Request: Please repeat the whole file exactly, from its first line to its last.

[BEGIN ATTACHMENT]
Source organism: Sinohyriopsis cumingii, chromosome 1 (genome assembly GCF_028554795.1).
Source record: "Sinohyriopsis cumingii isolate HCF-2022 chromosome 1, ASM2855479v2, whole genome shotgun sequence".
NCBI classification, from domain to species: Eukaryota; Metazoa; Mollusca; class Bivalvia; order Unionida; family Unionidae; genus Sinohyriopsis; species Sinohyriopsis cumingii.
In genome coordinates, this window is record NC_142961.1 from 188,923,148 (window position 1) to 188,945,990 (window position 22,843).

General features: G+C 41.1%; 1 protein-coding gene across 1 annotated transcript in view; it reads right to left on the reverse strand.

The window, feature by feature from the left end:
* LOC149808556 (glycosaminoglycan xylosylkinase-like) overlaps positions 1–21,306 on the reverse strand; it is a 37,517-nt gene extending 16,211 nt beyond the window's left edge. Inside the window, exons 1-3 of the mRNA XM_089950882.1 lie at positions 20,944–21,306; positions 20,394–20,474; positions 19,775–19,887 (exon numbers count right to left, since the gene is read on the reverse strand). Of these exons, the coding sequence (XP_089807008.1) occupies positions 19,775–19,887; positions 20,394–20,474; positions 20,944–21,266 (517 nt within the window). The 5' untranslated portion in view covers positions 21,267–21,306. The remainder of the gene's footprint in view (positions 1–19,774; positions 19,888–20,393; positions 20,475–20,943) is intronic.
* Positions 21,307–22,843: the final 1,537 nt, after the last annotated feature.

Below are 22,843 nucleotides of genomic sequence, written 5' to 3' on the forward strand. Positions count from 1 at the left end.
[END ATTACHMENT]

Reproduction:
Source organism: Sinohyriopsis cumingii, chromosome 1 (genome assembly GCF_028554795.1).
Source record: "Sinohyriopsis cumingii isolate HCF-2022 chromosome 1, ASM2855479v2, whole genome shotgun sequence".
NCBI classification, from domain to species: Eukaryota; Metazoa; Mollusca; class Bivalvia; order Unionida; family Unionidae; genus Sinohyriopsis; species Sinohyriopsis cumingii.
In genome coordinates, this window is record NC_142961.1 from 188,923,148 (window position 1) to 188,945,990 (window position 22,843).

General features: G+C 41.1%; 1 protein-coding gene across 1 annotated transcript in view; it reads right to left on the reverse strand.

The window, feature by feature from the left end:
* LOC149808556 (glycosaminoglycan xylosylkinase-like) overlaps positions 1–21,306 on the reverse strand; it is a 37,517-nt gene extending 16,211 nt beyond the window's left edge. Inside the window, exons 1-3 of the mRNA XM_089950882.1 lie at positions 20,944–21,306; positions 20,394–20,474; positions 19,775–19,887 (exon numbers count right to left, since the gene is read on the reverse strand). Of these exons, the coding sequence (XP_089807008.1) occupies positions 19,775–19,887; positions 20,394–20,474; positions 20,944–21,266 (517 nt within the window). The 5' untranslated portion in view covers positions 21,267–21,306. The remainder of the gene's footprint in view (positions 1–19,774; positions 19,888–20,393; positions 20,475–20,943) is intronic.
* Positions 21,307–22,843: the final 1,537 nt, after the last annotated feature.

Below are 22,843 nucleotides of genomic sequence, written 5' to 3' on the forward strand. Positions count from 1 at the left end.